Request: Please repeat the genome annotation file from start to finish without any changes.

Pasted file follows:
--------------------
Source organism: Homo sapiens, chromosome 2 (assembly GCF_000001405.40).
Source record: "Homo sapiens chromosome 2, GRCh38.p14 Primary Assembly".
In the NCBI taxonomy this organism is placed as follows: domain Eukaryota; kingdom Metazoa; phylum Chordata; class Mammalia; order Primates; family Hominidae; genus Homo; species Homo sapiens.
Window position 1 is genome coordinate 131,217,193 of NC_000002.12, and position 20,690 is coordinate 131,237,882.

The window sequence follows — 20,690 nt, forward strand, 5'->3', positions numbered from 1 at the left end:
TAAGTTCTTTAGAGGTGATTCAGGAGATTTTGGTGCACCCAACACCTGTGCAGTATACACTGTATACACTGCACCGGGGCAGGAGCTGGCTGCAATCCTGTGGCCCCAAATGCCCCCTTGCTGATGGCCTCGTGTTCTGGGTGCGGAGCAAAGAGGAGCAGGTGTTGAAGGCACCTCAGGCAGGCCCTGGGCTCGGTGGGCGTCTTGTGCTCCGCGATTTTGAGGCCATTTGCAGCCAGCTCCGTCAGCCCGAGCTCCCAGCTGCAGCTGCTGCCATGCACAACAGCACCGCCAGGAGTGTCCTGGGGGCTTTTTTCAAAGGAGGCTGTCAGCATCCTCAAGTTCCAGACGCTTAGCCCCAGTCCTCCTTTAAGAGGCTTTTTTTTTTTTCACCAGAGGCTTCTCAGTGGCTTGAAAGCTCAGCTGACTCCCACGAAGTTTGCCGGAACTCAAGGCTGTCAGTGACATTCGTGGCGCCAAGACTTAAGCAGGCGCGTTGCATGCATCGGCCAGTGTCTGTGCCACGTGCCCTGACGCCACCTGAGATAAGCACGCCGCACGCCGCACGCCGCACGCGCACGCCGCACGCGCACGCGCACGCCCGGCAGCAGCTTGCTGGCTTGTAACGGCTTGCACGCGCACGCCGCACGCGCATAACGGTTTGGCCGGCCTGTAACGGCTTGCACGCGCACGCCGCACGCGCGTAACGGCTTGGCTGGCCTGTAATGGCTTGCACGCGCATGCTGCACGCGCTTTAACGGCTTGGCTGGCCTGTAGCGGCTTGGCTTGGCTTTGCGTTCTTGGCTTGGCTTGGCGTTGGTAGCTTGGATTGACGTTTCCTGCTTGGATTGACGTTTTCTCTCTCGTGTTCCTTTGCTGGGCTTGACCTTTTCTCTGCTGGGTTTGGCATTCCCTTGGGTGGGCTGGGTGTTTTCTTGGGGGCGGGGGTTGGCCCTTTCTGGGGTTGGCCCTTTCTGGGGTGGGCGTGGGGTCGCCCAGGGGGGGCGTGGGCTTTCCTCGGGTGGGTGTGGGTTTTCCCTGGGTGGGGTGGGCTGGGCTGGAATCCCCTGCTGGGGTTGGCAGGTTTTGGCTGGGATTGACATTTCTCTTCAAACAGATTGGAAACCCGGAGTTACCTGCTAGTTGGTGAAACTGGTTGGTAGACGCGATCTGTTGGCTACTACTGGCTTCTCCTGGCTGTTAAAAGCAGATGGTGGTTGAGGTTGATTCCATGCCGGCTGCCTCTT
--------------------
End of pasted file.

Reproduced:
Source organism: Homo sapiens, chromosome 2 (assembly GCF_000001405.40).
Source record: "Homo sapiens chromosome 2, GRCh38.p14 Primary Assembly".
In the NCBI taxonomy this organism is placed as follows: domain Eukaryota; kingdom Metazoa; phylum Chordata; class Mammalia; order Primates; family Hominidae; genus Homo; species Homo sapiens.
Window position 1 is genome coordinate 131,217,193 of NC_000002.12, and position 20,690 is coordinate 131,237,882.

The window sequence follows — 20,690 nt, forward strand, 5'->3', positions numbered from 1 at the left end:
TAAGTTCTTTAGAGGTGATTCAGGAGATTTTGGTGCACCCAACACCTGTGCAGTATACACTGTATACACTGCACCGGGGCAGGAGCTGGCTGCAATCCTGTGGCCCCAAATGCCCCCTTGCTGATGGCCTCGTGTTCTGGGTGCGGAGCAAAGAGGAGCAGGTGTTGAAGGCACCTCAGGCAGGCCCTGGGCTCGGTGGGCGTCTTGTGCTCCGCGATTTTGAGGCCATTTGCAGCCAGCTCCGTCAGCCCGAGCTCCCAGCTGCAGCTGCTGCCATGCACAACAGCACCGCCAGGAGTGTCCTGGGGGCTTTTTTCAAAGGAGGCTGTCAGCATCCTCAAGTTCCAGACGCTTAGCCCCAGTCCTCCTTTAAGAGGCTTTTTTTTTTTTCACCAGAGGCTTCTCAGTGGCTTGAAAGCTCAGCTGACTCCCACGAAGTTTGCCGGAACTCAAGGCTGTCAGTGACATTCGTGGCGCCAAGACTTAAGCAGGCGCGTTGCATGCATCGGCCAGTGTCTGTGCCACGTGCCCTGACGCCACCTGAGATAAGCACGCCGCACGCCGCACGCCGCACGCGCACGCCGCACGCGCACGCGCACGCCCGGCAGCAGCTTGCTGGCTTGTAACGGCTTGCACGCGCACGCCGCACGCGCATAACGGTTTGGCCGGCCTGTAACGGCTTGCACGCGCACGCCGCACGCGCGTAACGGCTTGGCTGGCCTGTAATGGCTTGCACGCGCATGCTGCACGCGCTTTAACGGCTTGGCTGGCCTGTAGCGGCTTGGCTTGGCTTTGCGTTCTTGGCTTGGCTTGGCGTTGGTAGCTTGGATTGACGTTTCCTGCTTGGATTGACGTTTTCTCTCTCGTGTTCCTTTGCTGGGCTTGACCTTTTCTCTGCTGGGTTTGGCATTCCCTTGGGTGGGCTGGGTGTTTTCTTGGGGGCGGGGGTTGGCCCTTTCTGGGGTTGGCCCTTTCTGGGGTGGGCGTGGGGTCGCCCAGGGGGGGCGTGGGCTTTCCTCGGGTGGGTGTGGGTTTTCCCTGGGTGGGGTGGGCTGGGCTGGAATCCCCTGCTGGGGTTGGCAGGTTTTGGCTGGGATTGACATTTCTCTTCAAACAGATTGGAAACCCGGAGTTACCTGCTAGTTGGTGAAACTGGTTGGTAGACGCGATCTGTTGGCTACTACTGGCTTCTCCTGGCTGTTAAAAGCAGATGGTGGTTGAGGTTGATTCCATGCCGGCTGCCTCTT